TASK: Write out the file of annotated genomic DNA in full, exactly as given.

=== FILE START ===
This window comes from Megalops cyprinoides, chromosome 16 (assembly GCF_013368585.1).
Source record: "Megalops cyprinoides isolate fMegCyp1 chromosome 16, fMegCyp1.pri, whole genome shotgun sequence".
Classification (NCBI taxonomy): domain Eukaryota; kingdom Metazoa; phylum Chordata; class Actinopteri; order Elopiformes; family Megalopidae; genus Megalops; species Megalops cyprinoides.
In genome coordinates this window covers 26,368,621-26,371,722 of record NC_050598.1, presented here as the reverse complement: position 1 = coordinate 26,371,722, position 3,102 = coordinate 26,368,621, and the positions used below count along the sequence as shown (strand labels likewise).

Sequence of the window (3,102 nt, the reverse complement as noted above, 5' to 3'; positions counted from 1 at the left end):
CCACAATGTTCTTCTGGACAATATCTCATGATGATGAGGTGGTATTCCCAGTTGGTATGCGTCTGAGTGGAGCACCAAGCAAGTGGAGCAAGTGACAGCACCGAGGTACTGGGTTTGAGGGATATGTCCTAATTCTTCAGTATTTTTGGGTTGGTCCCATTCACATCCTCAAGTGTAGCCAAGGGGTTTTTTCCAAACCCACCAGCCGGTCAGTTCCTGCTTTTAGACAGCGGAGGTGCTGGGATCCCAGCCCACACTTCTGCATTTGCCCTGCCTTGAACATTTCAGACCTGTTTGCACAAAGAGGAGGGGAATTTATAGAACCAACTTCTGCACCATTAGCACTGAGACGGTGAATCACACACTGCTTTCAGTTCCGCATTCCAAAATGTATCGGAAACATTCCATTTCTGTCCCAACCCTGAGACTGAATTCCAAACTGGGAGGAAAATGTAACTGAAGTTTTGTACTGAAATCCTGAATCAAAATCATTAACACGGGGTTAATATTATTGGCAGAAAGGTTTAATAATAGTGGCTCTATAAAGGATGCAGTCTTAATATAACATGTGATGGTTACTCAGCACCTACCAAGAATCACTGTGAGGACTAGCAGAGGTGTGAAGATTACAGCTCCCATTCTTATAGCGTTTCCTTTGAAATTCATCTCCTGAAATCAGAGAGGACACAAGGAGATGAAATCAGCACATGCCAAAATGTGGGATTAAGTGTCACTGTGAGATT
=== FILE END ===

This window comes from Megalops cyprinoides, chromosome 16 (assembly GCF_013368585.1).
Source record: "Megalops cyprinoides isolate fMegCyp1 chromosome 16, fMegCyp1.pri, whole genome shotgun sequence".
Classification (NCBI taxonomy): domain Eukaryota; kingdom Metazoa; phylum Chordata; class Actinopteri; order Elopiformes; family Megalopidae; genus Megalops; species Megalops cyprinoides.
In genome coordinates this window covers 26,368,621-26,371,722 of record NC_050598.1, presented here as the reverse complement: position 1 = coordinate 26,371,722, position 3,102 = coordinate 26,368,621, and the positions used below count along the sequence as shown (strand labels likewise).

Sequence of the window (3,102 nt, the reverse complement as noted above, 5' to 3'; positions counted from 1 at the left end):
CCACAATGTTCTTCTGGACAATATCTCATGATGATGAGGTGGTATTCCCAGTTGGTATGCGTCTGAGTGGAGCACCAAGCAAGTGGAGCAAGTGACAGCACCGAGGTACTGGGTTTGAGGGATATGTCCTAATTCTTCAGTATTTTTGGGTTGGTCCCATTCACATCCTCAAGTGTAGCCAAGGGGTTTTTTCCAAACCCACCAGCCGGTCAGTTCCTGCTTTTAGACAGCGGAGGTGCTGGGATCCCAGCCCACACTTCTGCATTTGCCCTGCCTTGAACATTTCAGACCTGTTTGCACAAAGAGGAGGGGAATTTATAGAACCAACTTCTGCACCATTAGCACTGAGACGGTGAATCACACACTGCTTTCAGTTCCGCATTCCAAAATGTATCGGAAACATTCCATTTCTGTCCCAACCCTGAGACTGAATTCCAAACTGGGAGGAAAATGTAACTGAAGTTTTGTACTGAAATCCTGAATCAAAATCATTAACACGGGGTTAATATTATTGGCAGAAAGGTTTAATAATAGTGGCTCTATAAAGGATGCAGTCTTAATATAACATGTGATGGTTACTCAGCACCTACCAAGAATCACTGTGAGGACTAGCAGAGGTGTGAAGATTACAGCTCCCATTCTTATAGCGTTTCCTTTGAAATTCATCTCCTGAAATCAGAGAGGACACAAGGAGATGAAATCAGCACATGCCAAAATGTGGGATTAAGTGTCACTGTGAGATT